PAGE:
Literary Landmark

Literary Landmark - Ray Bradbury Park

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United for Libraries, in partnership with the Illinois State Library and Illinois Center for the Book, will designate Ray Bradbury Park a Literary Landmark on Saturday, March 16. The unveiling ceremony, set to begin at 4:51 p.m. in honor of Bradbury’s novel Fahrenheit 451 (1953), will take place in Waukegan, Ill.

Ray Bradbury (1920-2012) was born and raised in Waukegan before his family moved to Los Angeles in 1934. He was a prolific author best known for his work in the science fiction genre. He was also an outspoken library advocate. He is the recipient of several awards, including the National Medal of Arts (2004) and a Pulitzer Prize Special Citation (2007). Ray Bradbury Park, located in Bradbury’s “Green Town” neighborhood, played a major part of his childhood Waukegan upbringing and was referenced in his works "Dandelion Wine," "Something Wicked This Way Comes," and "Farewell Summer."

Attendance will include featured speaker Dr. Jonathan R. Eller, Director of the Center for Ray Bradbury Studies in Indiana, among others. During the ceremony, Waukegan High School students will put on a special performance of Bradbury’s short play The Whole Town’s Sleeping, and a Literary Landmark plaque will be unveiled. The ceremony is set to follow the Illinois Reads Book Festival, which will honor Ray Bradbury with tributes throughout, including a Pop-up Museum.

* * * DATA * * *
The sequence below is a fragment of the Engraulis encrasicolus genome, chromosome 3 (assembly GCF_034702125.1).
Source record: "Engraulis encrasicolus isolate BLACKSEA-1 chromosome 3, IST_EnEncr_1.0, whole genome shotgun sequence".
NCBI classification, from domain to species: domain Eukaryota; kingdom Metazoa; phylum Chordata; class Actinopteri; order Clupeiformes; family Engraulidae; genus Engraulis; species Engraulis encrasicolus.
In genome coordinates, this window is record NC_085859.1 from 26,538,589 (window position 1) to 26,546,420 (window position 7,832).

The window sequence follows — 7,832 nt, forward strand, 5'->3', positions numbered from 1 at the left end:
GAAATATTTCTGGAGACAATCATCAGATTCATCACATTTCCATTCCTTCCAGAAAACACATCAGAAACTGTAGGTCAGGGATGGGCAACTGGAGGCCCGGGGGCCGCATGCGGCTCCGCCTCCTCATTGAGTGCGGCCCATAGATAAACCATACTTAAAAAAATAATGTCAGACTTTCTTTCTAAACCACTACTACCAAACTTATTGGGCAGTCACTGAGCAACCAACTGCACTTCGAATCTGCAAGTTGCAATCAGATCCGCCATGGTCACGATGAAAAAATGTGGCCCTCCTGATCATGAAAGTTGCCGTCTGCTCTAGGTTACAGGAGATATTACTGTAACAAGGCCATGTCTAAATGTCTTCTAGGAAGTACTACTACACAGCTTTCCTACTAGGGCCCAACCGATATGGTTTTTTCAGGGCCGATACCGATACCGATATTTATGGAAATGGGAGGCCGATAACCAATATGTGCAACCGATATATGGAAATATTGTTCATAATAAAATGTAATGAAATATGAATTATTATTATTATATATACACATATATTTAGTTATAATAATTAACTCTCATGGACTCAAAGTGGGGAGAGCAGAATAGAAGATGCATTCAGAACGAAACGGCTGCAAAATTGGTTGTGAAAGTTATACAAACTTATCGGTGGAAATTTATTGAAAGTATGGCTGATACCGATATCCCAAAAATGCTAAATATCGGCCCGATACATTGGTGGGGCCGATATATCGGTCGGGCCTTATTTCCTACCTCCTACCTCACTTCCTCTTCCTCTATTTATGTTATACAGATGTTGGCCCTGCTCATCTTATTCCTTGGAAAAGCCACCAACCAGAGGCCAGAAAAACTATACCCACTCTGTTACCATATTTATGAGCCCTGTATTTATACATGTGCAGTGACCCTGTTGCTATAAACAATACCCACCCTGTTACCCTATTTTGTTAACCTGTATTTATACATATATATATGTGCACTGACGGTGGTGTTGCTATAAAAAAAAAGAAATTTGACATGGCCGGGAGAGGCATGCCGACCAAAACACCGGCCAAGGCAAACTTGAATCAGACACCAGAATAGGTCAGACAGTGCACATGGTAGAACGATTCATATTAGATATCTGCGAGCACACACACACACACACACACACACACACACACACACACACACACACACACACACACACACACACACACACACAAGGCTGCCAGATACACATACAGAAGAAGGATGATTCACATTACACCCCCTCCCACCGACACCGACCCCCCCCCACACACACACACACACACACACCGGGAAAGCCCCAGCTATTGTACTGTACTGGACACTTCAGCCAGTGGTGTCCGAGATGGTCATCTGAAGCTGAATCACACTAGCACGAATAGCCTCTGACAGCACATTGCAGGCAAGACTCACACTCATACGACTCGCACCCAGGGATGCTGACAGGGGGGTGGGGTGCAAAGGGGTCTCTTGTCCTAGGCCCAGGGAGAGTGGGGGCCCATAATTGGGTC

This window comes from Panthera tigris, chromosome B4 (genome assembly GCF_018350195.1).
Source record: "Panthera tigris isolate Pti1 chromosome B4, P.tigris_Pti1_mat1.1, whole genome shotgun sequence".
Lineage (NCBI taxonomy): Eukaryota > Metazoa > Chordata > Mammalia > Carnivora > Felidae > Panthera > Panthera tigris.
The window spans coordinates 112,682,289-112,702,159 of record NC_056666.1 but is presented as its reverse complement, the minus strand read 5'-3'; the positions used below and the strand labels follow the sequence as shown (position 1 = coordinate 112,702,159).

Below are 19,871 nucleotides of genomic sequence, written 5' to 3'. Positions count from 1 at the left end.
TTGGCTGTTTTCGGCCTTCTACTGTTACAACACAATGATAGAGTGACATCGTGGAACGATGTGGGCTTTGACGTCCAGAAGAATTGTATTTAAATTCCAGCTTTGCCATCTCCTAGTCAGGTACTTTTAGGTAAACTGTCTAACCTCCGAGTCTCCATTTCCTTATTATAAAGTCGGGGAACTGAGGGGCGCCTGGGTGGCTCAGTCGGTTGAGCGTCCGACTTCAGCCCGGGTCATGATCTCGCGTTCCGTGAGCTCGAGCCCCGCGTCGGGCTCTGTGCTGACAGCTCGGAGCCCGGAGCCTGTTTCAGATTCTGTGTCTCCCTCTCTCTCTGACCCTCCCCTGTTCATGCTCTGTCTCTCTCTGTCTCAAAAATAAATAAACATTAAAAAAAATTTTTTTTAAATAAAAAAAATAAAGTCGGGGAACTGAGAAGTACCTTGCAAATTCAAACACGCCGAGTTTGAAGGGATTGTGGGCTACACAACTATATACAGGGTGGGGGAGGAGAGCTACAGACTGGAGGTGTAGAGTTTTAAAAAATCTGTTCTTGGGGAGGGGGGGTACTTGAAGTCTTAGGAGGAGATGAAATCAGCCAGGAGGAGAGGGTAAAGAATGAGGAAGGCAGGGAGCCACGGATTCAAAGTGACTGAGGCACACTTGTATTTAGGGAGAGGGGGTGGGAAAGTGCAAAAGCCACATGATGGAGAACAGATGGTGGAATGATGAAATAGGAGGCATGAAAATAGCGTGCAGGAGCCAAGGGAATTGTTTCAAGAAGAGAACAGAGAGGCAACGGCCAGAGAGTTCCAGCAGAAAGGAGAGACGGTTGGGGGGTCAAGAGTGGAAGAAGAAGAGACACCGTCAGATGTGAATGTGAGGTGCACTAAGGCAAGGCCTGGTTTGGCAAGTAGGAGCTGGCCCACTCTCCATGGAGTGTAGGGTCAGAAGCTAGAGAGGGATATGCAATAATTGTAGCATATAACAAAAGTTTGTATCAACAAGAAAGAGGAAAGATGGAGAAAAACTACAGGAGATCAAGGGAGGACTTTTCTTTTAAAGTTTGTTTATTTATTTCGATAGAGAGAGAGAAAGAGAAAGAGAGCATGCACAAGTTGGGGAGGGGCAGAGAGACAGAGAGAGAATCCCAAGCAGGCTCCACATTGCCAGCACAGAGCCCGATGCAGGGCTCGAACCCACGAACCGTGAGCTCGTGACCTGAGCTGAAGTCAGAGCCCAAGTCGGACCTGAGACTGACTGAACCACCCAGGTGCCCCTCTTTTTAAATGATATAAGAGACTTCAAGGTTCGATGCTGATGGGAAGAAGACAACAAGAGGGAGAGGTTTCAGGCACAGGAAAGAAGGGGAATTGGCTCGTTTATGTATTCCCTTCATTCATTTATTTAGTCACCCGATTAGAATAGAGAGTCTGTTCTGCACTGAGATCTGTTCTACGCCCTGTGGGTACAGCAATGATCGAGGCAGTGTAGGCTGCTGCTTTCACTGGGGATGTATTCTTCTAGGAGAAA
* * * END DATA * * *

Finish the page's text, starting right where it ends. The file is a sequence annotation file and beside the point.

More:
Literary Landmark: The bridges of Chicago, Wacker Drive

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Chicago, Ill.
Dedicated: June 22, 1990
Partners: The Friends of the Chicago Public Library

The Friends of the Chicago Public Library designated the Michigan Avenue Bridge a Literary Landmark on June 22nd, 1990. The bridge was designated a landmark in recognition of the use of bridges as a symbol by such authors as Carl Sandburg, Theodore Dreiser, and Upton Sinclair. The Michigan Avenue Bridge stands as a landmark for all Chicago bridges and honors the city’s rich literary heritage.

Carl Sandburg was born in Galesburg, IL. Sandburg worked as a reporter for the Chicago Daily News where he covered mostly labor issues and later had his own feature. Sandburg was unknown until 1914 when he published his book Chicago Poems and later an analysis of the Chicago race riots. Theodore Dreiser also used Chicago and its bridge architecture as a symbol in his novel Sister Carrie. The protagonist, Sister Carrie, crossed and re-crossed the bridges looking for her place in Chicago. This was a popular theme for the bridges in literature at this time: crossing them marked a passage into the heart of the city.

Literary Landmark - Marjorie Kinnan Rawlings house

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Marjorie Kinnan Rawlings’ home in Cross Creek, Florida was designated a Literary Landmark on August 8th, 1996 by the Marjorie Kinnan Rawlings Society and the Florida Center for the Book during a celebration of Rawlings’ 100th birthday.

Cross Creek was the beloved home of Rawlings from 1928 to 1953 and a source of inspiration for her most timeless works including Cross Creek and The Yearling. The virgin Florida territory and near isolation of the Cross Creek farm became the colorful and memorable backdrop for The Yearling, the story of a backwoods Florida boy and his pet deer.